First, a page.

ALBANY, Ga. -- It is that time of year again. Switch the clocks back an hour Sunday to Eastern Standard Time and change the batteries in all your smoke detectors, said Albany Fire Department Chief James Carswell.
And while you are at it, make sure your heater, heating ducts and space heaters are clean and properly maintained.
"All it takes to do something that might save your life is changing the battery in your smoke detectors," Carswell said, "and have your heater cleaned and properly maintained for the cold weather."
The start of the winter season always brings calls to fire stations when residents start up their heaters because heaters sometimes smell when not clean.
The ducts should be cleaned, wall-mounted heaters should be vacuumed and any debris such as a child's toy or anything else should be removed from the heater.
"We had a fatality about three years ago when an elderly man stacked newspapers next to his heater forgot about it and turned his heater on," Carswell said. "Placement of space heaters is another thing."
Electric or kerosene heaters should have space left around them so they cannot set anything on fire. Check an electric heater for frayed wires.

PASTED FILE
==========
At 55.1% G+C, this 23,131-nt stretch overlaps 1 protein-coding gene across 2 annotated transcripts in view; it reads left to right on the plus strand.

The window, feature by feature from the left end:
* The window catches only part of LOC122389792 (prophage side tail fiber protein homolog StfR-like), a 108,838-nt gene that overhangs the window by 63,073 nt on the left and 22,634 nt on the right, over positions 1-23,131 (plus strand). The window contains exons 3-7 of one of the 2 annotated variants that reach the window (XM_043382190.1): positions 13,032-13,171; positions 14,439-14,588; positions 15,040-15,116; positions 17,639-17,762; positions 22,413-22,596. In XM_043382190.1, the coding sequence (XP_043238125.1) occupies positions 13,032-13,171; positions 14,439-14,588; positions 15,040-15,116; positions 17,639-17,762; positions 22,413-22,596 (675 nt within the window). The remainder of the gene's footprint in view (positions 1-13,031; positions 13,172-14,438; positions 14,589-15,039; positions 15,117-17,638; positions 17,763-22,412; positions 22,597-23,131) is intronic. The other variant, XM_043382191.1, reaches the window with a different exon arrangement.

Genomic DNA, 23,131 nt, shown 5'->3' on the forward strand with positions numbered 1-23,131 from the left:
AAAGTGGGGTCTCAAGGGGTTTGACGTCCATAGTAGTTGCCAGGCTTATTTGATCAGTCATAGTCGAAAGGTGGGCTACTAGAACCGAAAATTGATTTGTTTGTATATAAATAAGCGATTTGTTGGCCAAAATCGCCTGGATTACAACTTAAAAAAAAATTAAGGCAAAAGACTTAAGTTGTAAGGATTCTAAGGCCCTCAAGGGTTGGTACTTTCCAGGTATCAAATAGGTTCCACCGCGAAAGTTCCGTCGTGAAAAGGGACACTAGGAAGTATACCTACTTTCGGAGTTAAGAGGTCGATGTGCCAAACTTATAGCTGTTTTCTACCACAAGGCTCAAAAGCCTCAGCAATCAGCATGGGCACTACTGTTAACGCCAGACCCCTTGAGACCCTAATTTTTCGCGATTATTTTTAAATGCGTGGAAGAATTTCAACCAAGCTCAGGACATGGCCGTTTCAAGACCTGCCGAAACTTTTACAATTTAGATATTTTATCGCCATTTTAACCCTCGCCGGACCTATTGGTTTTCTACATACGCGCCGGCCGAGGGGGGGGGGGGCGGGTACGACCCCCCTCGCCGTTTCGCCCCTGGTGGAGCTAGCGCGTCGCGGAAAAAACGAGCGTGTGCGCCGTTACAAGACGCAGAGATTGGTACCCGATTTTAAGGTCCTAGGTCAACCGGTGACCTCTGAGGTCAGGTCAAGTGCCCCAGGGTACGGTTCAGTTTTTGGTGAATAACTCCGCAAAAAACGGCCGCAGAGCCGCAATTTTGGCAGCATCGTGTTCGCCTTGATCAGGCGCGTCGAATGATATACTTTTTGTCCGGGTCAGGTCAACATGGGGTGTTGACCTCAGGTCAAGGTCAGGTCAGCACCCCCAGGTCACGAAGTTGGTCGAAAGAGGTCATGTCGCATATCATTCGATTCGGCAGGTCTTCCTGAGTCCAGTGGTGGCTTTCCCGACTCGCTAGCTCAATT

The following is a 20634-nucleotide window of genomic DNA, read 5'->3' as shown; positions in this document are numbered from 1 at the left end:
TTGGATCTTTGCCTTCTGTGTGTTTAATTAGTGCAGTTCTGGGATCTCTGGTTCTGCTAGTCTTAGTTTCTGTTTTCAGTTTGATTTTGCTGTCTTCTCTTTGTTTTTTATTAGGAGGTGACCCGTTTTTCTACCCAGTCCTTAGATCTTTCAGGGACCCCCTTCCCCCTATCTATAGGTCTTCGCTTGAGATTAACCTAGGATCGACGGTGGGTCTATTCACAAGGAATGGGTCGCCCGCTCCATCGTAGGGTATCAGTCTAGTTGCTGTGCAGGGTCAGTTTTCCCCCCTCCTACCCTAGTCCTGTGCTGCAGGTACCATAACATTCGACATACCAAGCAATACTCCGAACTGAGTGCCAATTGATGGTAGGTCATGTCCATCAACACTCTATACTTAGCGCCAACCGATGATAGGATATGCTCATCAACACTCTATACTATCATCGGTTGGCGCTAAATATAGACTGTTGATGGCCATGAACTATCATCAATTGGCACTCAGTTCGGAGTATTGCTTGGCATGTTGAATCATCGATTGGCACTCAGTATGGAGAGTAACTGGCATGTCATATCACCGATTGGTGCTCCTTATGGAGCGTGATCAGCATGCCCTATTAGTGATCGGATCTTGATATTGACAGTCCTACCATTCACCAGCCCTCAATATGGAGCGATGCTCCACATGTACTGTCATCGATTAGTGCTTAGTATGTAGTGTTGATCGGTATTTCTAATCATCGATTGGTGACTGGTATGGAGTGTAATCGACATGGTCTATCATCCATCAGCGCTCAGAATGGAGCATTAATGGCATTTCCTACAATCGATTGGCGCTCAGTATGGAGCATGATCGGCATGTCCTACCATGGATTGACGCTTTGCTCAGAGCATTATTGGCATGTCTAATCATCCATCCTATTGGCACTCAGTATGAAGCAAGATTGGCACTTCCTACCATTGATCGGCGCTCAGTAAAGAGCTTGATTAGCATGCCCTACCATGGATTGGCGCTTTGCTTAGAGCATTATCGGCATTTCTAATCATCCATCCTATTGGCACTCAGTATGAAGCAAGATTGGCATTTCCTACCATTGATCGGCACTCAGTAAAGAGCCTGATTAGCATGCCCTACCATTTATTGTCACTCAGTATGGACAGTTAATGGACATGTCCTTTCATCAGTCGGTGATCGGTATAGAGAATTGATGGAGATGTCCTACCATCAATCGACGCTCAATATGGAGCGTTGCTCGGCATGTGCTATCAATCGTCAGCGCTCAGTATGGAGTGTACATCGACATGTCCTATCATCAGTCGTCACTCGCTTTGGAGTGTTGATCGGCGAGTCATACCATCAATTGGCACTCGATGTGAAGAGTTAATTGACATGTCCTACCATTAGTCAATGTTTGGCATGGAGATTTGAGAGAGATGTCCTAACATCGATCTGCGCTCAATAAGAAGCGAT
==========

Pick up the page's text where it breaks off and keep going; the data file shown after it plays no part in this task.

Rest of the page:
Don't overload circuits with an electric heater. If necessary use extension cords that have the proper amp load rating.
Burning kerosene produces dangerous fumes so there must also be proper ventilation in the room. Keep kerosene stored in metal containers in well ventilated areas outside the residence.
Keep children away from space heaters. There is a danger that they could tip them over or that their clothing could ignite.
A FEMA publication, the "Topical Fire Report Series," stated that less than 1 percent of fires ignited in residences by portable heaters are confined fires. Unconfined fires such as ones started by heaters can result in serious injury and large losses of property.
Pamphlets with information on winter safety tips for the home and home smoke alarm maintenance are available from the main fire station at 320 N. Jackson St.